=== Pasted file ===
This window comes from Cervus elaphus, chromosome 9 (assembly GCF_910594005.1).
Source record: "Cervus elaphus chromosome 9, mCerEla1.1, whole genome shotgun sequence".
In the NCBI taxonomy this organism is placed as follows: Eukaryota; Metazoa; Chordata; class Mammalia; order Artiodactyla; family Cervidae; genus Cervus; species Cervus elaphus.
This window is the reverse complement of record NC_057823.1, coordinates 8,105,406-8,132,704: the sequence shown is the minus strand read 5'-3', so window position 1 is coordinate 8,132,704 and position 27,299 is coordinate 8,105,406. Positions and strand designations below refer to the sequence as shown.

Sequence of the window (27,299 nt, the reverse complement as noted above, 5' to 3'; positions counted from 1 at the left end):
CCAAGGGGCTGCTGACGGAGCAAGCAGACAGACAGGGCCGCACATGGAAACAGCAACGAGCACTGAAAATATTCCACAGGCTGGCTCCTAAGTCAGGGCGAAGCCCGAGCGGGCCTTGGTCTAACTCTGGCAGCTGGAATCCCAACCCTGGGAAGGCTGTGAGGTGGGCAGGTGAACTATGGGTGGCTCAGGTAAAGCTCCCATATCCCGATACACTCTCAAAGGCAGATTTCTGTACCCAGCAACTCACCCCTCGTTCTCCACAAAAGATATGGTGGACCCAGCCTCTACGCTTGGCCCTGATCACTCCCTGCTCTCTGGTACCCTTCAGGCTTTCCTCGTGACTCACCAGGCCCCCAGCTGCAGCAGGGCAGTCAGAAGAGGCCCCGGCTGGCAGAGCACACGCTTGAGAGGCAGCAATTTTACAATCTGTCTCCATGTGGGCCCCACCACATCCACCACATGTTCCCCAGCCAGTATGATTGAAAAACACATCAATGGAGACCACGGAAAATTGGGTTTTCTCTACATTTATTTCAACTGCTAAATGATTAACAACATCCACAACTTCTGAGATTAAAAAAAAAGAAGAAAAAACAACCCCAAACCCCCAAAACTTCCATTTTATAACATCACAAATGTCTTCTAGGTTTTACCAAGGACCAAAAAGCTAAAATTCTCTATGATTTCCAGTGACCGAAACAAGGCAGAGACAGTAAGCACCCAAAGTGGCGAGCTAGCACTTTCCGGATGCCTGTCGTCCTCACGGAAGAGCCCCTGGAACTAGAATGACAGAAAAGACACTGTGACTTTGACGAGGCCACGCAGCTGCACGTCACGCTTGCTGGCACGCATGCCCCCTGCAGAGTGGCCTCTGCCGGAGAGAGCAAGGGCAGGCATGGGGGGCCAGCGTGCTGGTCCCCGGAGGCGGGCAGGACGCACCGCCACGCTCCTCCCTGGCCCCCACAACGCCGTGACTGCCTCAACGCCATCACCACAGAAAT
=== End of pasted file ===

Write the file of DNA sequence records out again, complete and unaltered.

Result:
This window comes from Cervus elaphus, chromosome 9 (assembly GCF_910594005.1).
Source record: "Cervus elaphus chromosome 9, mCerEla1.1, whole genome shotgun sequence".
In the NCBI taxonomy this organism is placed as follows: Eukaryota; Metazoa; Chordata; class Mammalia; order Artiodactyla; family Cervidae; genus Cervus; species Cervus elaphus.
This window is the reverse complement of record NC_057823.1, coordinates 8,105,406-8,132,704: the sequence shown is the minus strand read 5'-3', so window position 1 is coordinate 8,132,704 and position 27,299 is coordinate 8,105,406. Positions and strand designations below refer to the sequence as shown.

Sequence of the window (27,299 nt, the reverse complement as noted above, 5' to 3'; positions counted from 1 at the left end):
CCAAGGGGCTGCTGACGGAGCAAGCAGACAGACAGGGCCGCACATGGAAACAGCAACGAGCACTGAAAATATTCCACAGGCTGGCTCCTAAGTCAGGGCGAAGCCCGAGCGGGCCTTGGTCTAACTCTGGCAGCTGGAATCCCAACCCTGGGAAGGCTGTGAGGTGGGCAGGTGAACTATGGGTGGCTCAGGTAAAGCTCCCATATCCCGATACACTCTCAAAGGCAGATTTCTGTACCCAGCAACTCACCCCTCGTTCTCCACAAAAGATATGGTGGACCCAGCCTCTACGCTTGGCCCTGATCACTCCCTGCTCTCTGGTACCCTTCAGGCTTTCCTCGTGACTCACCAGGCCCCCAGCTGCAGCAGGGCAGTCAGAAGAGGCCCCGGCTGGCAGAGCACACGCTTGAGAGGCAGCAATTTTACAATCTGTCTCCATGTGGGCCCCACCACATCCACCACATGTTCCCCAGCCAGTATGATTGAAAAACACATCAATGGAGACCACGGAAAATTGGGTTTTCTCTACATTTATTTCAACTGCTAAATGATTAACAACATCCACAACTTCTGAGATTAAAAAAAAAGAAGAAAAAACAACCCCAAACCCCCAAAACTTCCATTTTATAACATCACAAATGTCTTCTAGGTTTTACCAAGGACCAAAAAGCTAAAATTCTCTATGATTTCCAGTGACCGAAACAAGGCAGAGACAGTAAGCACCCAAAGTGGCGAGCTAGCACTTTCCGGATGCCTGTCGTCCTCACGGAAGAGCCCCTGGAACTAGAATGACAGAAAAGACACTGTGACTTTGACGAGGCCACGCAGCTGCACGTCACGCTTGCTGGCACGCATGCCCCCTGCAGAGTGGCCTCTGCCGGAGAGAGCAAGGGCAGGCATGGGGGGCCAGCGTGCTGGTCCCCGGAGGCGGGCAGGACGCACCGCCACGCTCCTCCCTGGCCCCCACAACGCCGTGACTGCCTCAACGCCATCACCACAGAAAT